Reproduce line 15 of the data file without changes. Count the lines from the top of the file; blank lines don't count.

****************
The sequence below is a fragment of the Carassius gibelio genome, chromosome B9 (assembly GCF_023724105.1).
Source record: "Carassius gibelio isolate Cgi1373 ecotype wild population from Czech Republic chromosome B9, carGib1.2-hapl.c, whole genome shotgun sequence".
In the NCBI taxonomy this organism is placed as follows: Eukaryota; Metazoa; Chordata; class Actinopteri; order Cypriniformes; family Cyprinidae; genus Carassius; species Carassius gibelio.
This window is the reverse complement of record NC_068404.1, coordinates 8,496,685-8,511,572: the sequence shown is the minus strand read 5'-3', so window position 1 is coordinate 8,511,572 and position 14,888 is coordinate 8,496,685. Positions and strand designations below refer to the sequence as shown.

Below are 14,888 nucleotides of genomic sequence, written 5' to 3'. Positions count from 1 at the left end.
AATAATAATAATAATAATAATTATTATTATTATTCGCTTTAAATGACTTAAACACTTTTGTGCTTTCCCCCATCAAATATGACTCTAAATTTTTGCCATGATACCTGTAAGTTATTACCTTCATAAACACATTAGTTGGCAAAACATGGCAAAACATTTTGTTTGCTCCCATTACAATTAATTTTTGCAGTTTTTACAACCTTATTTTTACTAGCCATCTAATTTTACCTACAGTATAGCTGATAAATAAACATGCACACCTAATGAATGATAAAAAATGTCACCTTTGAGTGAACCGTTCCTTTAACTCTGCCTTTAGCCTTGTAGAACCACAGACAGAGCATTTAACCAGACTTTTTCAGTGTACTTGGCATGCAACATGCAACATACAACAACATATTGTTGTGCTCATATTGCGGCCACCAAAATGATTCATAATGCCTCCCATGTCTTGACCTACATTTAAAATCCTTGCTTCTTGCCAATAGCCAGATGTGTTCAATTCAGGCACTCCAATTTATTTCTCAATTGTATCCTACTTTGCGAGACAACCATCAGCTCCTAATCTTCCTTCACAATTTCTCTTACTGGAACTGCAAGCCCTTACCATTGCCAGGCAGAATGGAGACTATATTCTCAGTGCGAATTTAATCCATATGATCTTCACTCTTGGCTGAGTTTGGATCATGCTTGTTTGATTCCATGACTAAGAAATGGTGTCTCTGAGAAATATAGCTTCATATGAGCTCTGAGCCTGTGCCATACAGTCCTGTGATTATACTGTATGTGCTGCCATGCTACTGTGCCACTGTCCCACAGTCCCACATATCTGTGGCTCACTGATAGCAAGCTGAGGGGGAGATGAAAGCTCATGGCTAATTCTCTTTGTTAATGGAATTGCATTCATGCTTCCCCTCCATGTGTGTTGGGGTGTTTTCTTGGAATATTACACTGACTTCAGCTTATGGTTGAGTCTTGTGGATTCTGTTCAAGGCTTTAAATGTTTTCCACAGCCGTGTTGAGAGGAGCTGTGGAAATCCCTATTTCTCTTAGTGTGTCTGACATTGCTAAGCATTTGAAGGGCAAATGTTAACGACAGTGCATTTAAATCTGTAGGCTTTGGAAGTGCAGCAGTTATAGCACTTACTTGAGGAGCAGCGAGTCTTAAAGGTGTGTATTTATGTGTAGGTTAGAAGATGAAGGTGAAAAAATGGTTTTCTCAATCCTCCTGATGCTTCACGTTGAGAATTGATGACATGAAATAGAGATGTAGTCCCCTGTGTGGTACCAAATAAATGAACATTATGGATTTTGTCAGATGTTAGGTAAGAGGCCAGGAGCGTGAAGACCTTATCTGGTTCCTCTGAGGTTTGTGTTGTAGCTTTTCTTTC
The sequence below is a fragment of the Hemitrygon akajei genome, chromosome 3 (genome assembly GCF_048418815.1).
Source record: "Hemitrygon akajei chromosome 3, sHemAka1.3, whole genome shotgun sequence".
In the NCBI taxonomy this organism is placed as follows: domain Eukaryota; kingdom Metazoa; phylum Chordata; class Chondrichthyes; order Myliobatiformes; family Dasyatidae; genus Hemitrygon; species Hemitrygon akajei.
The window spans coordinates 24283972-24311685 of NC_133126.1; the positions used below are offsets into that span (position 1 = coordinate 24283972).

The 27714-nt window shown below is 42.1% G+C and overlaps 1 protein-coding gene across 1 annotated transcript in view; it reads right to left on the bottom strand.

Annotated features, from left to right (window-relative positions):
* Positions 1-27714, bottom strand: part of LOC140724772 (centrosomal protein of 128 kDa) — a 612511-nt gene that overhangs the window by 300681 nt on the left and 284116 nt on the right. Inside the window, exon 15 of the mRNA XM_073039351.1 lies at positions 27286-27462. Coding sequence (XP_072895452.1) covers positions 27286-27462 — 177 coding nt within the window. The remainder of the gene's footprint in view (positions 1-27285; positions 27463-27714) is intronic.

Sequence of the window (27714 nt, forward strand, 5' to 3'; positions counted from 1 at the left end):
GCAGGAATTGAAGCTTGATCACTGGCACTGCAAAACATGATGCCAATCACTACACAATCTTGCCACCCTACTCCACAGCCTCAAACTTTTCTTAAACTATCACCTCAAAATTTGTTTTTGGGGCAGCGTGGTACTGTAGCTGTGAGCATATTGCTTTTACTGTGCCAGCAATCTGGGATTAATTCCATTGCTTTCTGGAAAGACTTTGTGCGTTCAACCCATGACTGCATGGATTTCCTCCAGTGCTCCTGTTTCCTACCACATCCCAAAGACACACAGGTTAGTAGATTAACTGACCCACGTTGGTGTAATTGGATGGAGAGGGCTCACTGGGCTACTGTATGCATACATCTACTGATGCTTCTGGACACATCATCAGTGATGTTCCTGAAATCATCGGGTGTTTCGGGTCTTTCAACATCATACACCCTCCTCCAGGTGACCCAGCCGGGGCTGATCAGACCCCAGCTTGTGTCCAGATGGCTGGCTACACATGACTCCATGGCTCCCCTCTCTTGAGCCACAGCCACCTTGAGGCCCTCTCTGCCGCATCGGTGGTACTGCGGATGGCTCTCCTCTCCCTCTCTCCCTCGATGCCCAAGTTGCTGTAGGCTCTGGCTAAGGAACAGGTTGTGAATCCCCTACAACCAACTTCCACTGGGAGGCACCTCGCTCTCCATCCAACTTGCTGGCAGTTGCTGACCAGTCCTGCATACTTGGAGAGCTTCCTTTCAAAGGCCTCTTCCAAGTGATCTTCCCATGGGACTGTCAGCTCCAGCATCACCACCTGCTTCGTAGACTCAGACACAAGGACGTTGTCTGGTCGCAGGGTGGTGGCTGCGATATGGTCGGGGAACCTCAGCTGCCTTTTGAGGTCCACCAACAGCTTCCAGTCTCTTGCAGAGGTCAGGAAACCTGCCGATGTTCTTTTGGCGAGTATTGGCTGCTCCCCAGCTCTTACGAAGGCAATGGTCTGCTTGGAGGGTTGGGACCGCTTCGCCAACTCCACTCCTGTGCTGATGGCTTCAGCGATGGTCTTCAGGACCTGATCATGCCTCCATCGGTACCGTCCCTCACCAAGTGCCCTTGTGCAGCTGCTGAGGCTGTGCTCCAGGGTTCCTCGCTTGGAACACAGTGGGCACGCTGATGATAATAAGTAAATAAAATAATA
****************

GCAGGAATTGAAGCTTGATCACTGGCACTGCAAAACATGATGCCAATCACTACACAATCTTGCCACCCTACTCCACAGCCTCAAACTTTTCTTAAACTATCACCTCAAAATTTGTTTTTGGGGCAGCGTGGTACTGTAGCTGTGAGCATATTGCTTTTACTGTGCCAGCAATCTGGGATTAATTCCATTGCTTTCTGGAAAGACTTTGTGCGTTCAACCCATGACTGCATGGATTTCCTCCAGTGCTCCTGTTTCCTACCACATCCCAAAGACACACAGGTTAGTAGATTAACTGACCCACGTTGGTGTAATTGGATGGAGAGGGCTCACTGGGCTACTGTATGCATACATCTACTGATGCTTCTGGACACATCATCAGTGATGTTCCTGAAATCATCGGGTGTTTCGGGTCTTTCAACATCATACACCCTCCTCCAGGTGACCCAGCCGGGGCTGATCAGACCCCAGCTTGTGTCCAGATGGCTGGCTACACATGACTCCATGGCTCCCCTCTCTTGAGCCACAGCCACCTTGAGGCCCTCTCTGCCGCATCGGTGGTACTGCGGATGGCTCTCCTCTCCCTCTCTCCCTCGATGCCCAAGTTGCTGTAGGCTCTGGCTAAGGAACAGGTTGTGAATCCCCTACAACCAACTTCCACTGGGAGGCACCTCGCTCTCCATCCAACTTGCTGGCAGTTGCTGACCAGTCCTGCATACTTGGAGAGCTTCCTTTCAAAGGCCTCTTCCAAGTGATCTTCCCATGGGACTGTCAGCTCCAGCATCACCACCTGCTTCGTAGACTCAGACACAAGGACGTTGTCTGGTCGCAGGGTGGTGGCTGCGATATGGTCGGGGAACCTCAGCTGCCTTTTGAGGTCCACCAACAGCTTCCAGTCTCTTGCAGAGGTCAGGAAACCTGCCGATGTTCTTTTGGCGAGTATTGGCTGCTCCCCAGCTCTTACGAAGGCAATGGTCTGCTTGGAGGGTTGGGACCGCTTCGCCAACTCCACTCCTGTGCTGATGGCTTCAGCGATGGTCTTCAGGACCTGATCATGCCTCCATCGGTACCGTCCCTCACCAAGTGCCCTTGTGCAGCTGCTGAGGCTGTGCTCCAGGGTTCCTCGCTTGGAACACAGTGGGCACGCTGATGATAATAAGTAAATAAAATAATA